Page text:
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The One Ring Forums: Tolkien Topics: Movie Discussion: The Lord of the Rings:
Confusion over a line in The Two Towers


Aug 22 2012, 9:32pm

Post #1 of 8 (1061 views)
Confusion over a line in The Two Towers Can't Post

I'm sure that this has been asked before at some point.

Somebody asked me a question recently about LOTR and I couldn't come up with a decent explanation.

Madril warns Faramir that his life will be forfeit if he resolves to let Frodo and Sam go, which he does. Despite this, there seems to be no mention of this matter again in the films. Whilst Faramir is scolded by Denethor when he informs him of his decision, no further punishments are carried out.

Whilst Denethor would probably not take the life of his own son in this way, he effectively sends Faramir to his death when he instructs him to reclaim Osgiliath. Later he then nearly burns Faramir alive, but no specific action is taken and the matter of the law is not mentioned again in the films.

Was this a mere oversight on Jackson's part or am I missing something?

"Radagast is, of course, a worthy wizard, a master of shapes and changes of hue, and he has much lore of herbs and beasts, and birds are especially his friends."-Gandalf, The Lord of the Rings.


Aug 22 2012, 11:38pm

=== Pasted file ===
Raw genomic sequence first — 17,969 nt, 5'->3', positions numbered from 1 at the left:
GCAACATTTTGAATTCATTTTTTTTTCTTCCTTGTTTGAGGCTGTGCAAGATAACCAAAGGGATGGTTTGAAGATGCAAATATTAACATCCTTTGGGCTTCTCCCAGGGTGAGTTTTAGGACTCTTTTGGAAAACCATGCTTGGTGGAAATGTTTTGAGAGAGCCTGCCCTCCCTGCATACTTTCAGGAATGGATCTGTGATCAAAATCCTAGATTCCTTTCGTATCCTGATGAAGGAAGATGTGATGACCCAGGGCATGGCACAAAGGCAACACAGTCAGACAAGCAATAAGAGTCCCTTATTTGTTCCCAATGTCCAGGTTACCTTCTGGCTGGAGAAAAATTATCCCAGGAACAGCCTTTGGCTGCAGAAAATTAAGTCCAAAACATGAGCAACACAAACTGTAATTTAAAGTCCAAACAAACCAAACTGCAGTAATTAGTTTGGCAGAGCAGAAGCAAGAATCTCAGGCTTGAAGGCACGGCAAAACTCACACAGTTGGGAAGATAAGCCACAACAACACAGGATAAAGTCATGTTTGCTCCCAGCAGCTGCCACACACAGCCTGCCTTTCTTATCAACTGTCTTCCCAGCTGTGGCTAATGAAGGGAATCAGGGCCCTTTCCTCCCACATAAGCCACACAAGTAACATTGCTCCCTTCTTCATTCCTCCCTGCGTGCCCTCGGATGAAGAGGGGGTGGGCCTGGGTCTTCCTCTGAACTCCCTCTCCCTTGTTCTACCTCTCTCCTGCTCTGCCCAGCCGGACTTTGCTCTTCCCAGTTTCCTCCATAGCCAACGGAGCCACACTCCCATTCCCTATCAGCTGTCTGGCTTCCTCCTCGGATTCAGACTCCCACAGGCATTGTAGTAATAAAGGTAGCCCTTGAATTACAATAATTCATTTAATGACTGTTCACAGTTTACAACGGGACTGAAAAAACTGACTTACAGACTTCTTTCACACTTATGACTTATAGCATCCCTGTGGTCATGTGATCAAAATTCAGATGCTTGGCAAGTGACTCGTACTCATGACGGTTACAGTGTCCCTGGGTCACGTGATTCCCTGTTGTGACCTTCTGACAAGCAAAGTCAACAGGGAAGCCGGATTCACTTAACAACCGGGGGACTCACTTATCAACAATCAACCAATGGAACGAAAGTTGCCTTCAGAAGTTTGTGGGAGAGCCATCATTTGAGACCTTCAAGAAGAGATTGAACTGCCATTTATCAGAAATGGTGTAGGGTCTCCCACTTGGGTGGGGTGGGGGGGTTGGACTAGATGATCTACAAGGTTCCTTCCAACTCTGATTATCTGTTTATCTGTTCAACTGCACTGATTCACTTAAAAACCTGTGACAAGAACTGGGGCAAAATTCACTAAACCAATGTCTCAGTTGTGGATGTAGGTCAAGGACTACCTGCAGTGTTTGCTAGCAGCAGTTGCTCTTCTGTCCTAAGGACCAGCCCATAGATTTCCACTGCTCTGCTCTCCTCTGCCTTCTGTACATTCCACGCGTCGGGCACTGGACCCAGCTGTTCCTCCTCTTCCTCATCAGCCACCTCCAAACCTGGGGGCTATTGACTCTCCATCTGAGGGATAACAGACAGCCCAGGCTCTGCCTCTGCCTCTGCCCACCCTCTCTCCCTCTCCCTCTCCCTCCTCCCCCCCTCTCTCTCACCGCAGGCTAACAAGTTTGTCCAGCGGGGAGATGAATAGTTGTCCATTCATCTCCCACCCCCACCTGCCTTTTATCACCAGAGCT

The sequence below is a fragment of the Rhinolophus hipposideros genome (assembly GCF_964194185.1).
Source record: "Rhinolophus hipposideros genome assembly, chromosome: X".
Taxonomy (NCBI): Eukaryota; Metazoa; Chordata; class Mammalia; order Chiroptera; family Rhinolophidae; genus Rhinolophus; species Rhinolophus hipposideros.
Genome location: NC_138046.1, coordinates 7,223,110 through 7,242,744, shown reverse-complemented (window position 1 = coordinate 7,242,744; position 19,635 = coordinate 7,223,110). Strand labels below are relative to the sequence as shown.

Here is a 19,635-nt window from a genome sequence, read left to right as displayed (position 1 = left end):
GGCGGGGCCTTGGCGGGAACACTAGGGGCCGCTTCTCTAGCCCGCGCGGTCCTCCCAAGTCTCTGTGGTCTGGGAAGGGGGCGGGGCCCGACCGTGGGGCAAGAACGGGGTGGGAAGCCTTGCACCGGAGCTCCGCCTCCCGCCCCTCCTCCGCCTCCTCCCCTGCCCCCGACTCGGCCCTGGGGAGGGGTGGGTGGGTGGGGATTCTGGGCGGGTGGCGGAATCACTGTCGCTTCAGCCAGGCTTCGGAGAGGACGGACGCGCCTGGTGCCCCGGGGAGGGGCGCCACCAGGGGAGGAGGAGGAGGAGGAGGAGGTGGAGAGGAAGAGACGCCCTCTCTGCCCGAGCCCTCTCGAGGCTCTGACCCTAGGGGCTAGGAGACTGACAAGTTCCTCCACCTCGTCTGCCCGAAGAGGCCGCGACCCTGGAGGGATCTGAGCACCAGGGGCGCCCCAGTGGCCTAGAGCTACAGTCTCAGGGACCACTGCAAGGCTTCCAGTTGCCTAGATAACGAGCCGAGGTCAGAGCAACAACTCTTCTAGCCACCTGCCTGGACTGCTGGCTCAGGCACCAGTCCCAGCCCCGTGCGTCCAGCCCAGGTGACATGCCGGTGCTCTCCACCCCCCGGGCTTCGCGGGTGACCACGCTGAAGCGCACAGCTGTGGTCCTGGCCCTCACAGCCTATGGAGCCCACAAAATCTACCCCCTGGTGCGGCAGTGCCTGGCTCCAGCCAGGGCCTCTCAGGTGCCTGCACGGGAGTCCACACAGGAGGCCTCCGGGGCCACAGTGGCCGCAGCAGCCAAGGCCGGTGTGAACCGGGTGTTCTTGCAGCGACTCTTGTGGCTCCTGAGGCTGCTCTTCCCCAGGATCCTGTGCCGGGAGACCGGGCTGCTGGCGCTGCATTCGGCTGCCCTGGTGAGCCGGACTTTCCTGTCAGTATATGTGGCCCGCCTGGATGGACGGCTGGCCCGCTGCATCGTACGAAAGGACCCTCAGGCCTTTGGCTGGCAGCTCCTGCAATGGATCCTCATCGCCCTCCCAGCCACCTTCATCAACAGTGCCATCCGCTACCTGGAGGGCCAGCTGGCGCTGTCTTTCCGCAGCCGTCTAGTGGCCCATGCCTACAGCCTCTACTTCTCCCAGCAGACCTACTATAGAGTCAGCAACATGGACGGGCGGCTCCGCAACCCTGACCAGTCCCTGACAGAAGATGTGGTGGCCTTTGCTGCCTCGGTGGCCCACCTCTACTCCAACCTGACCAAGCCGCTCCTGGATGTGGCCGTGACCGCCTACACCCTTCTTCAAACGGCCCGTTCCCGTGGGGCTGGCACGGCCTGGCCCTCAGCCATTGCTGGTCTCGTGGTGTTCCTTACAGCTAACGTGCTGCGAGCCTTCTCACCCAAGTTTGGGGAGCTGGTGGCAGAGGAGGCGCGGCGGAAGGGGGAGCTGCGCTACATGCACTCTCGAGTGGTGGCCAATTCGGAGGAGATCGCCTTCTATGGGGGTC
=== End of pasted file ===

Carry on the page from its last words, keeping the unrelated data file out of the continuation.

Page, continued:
Post #2 of 8 (503 views)
Never thought of that. [In reply to] Can't Post

But yeah, seems a little odd that it wouldn't come up (and the other two occasions you mentioned were for entirely different reasons). Not much of a sacrifice, to have his life forfeit by letting them go, if it never actually happens, nor is brought up.

(This post was edited by Macfeast on Aug 22 2012, 11:40pm)

Forum Admin / Moderator

Aug 23 2012, 7:34am

Post #3 of 8 (513 views)
I asked the exact same question a couple years ago... [In reply to] Can't Post

... and got some great insight into what it all boiled down to.

Here's a link to that old discussion Smile

The Plan 9 Interview... in celebration of the 10th anniversary of the release of The Fellowship of the Ring.

(This post was edited by Earl on Aug 23 2012, 7:35am)


Aug 23 2012, 8:17am

Post #4 of 8 (433 views)
Thanks for this Earl! [In reply to] Can't Post

It is certainly a very interesting thread, and full of insight. It definitely provides some good answers.

"Radagast is, of course, a worthy wizard, a master of shapes and changes of hue, and he has much lore of herbs and beasts, and birds are especially his friends."-Gandalf, The Lord of the Rings.


Aug 23 2012, 11:10am

Post #5 of 8 (437 views)
I think it explains a bit why Faramir accepts the death ride out... [In reply to] Can't Post

He's been trying to earn his Father's love and respect, disobeys the guy for the higher good, but underneath that he's still got to deal with the fact that doing the right thing will lead to the exact opposite of what he wants, personally. That's a tough thing to resolve, psychologically. The death ride gives him a way to make up for his actions, in a weird and self destructive sort of way.